During this episode, Kathy and I go track-by-track, listening to some of my favorite Fisher songs both on their new album, "3," and from the back catalogue, and Kathy shares the stories behind how they were written. I wasn't sure if Kathy would be into talking about the Bible or theology, but she was totally into it, and it's great. We talk in depth about the music that she and her husband, Ron Wasserman, have written for television, film, and the EDM scene. Kathy also explains to Marcel van Grandpa what "EDM" means.
The Real Live Preacher gets ready to Cringe. Gordon Atkinson is the blogger behind the popular RealLivePreacher.com (now GordonAtkinson.net). He is the author of the book by the same name and gives us a sneak peek at the forthcoming second edition. This episode, Gordon talks about writing, creativity, the emotional challenges and processes of his life in ministry, and his decision to finally leave it behind. We also talk in-depth about the Real Live Preacher blog, his fictional character, Foy Davis, as well as what he thinks about "The Last Temptation of Christ." Plus, find out why Gordon nearly became the first guest to get the podcast slapped with a parental advisory sticker!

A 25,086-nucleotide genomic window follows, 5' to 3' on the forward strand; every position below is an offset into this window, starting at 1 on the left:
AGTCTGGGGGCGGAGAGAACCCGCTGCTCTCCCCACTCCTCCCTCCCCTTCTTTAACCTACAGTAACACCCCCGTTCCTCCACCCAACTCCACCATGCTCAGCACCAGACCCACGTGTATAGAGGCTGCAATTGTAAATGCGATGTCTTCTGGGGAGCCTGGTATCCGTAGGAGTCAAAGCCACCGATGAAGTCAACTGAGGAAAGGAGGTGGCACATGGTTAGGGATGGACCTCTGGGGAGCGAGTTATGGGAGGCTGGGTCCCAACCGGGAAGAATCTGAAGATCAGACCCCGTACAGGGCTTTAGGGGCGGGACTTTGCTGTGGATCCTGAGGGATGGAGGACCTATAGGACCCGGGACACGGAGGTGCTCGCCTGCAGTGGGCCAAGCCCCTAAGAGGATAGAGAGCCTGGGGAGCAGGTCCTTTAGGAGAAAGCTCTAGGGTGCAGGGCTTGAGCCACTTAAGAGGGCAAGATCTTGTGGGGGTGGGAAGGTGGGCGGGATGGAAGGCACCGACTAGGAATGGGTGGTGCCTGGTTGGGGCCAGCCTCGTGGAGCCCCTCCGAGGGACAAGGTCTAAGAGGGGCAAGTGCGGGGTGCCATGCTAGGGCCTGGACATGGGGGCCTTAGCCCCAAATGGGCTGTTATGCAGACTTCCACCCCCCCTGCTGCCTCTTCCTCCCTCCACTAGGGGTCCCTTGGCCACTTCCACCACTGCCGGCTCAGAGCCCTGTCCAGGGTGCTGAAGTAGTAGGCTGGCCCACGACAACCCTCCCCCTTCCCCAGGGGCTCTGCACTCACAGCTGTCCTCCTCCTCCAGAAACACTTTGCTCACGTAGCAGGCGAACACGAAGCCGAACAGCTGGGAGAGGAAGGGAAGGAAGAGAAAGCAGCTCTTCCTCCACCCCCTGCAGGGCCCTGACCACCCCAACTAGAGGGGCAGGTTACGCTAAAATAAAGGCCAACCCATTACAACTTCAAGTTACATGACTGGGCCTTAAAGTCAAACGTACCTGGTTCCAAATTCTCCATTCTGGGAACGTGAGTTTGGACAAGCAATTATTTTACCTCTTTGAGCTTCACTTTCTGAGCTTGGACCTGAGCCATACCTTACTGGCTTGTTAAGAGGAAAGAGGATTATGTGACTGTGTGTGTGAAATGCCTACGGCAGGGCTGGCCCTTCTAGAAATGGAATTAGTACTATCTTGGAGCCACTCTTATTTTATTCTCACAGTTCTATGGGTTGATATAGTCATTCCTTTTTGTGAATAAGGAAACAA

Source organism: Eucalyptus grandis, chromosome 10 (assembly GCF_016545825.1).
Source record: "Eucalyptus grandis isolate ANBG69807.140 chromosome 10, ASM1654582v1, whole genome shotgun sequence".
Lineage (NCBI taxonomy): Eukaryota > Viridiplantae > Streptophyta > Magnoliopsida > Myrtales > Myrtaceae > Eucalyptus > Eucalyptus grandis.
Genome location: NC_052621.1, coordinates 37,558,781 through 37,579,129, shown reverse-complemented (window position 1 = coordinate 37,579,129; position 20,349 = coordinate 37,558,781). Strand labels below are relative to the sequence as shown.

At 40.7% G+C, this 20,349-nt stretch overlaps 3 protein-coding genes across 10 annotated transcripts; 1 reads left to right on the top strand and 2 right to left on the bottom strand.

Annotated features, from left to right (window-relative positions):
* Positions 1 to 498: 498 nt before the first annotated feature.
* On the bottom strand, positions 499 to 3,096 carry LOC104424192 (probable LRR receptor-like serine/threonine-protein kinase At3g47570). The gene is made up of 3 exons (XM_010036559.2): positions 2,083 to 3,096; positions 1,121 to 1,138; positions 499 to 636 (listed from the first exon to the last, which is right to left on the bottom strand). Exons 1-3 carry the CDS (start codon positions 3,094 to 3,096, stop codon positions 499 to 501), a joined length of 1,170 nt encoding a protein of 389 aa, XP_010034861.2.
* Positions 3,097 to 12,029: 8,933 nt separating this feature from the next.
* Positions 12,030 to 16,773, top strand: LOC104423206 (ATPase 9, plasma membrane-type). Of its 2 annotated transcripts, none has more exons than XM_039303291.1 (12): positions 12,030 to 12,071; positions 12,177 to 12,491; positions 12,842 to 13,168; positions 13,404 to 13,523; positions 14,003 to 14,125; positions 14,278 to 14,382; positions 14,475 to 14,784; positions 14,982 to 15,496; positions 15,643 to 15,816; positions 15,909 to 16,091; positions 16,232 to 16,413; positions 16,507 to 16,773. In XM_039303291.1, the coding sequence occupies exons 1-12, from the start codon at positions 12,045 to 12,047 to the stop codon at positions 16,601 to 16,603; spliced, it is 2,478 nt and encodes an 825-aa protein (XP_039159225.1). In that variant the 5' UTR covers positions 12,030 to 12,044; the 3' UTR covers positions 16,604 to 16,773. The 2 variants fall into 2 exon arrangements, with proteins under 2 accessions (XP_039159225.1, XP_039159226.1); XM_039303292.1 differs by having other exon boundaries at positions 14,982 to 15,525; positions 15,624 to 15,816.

Author, theologian, and professor, the Rev. Dr. Martha Moore-Keish, joins the Cringe podcast to talk about the question, "What's the deal with prayer?" Why do we pray? Why is it important? Is it important? Is prayer about trying to change God somehow? Is prayer about changing ourselves? Or is there something else going on? During this episode, we also discuss the theology of Stephen Colbert during Lent, her lifelong fascination with India, and the challenges and joys of teaching as a seminary professor. She also finally answers the most elusive mystery at the heart of our theological quandary: Why does a theology professor raise chickens?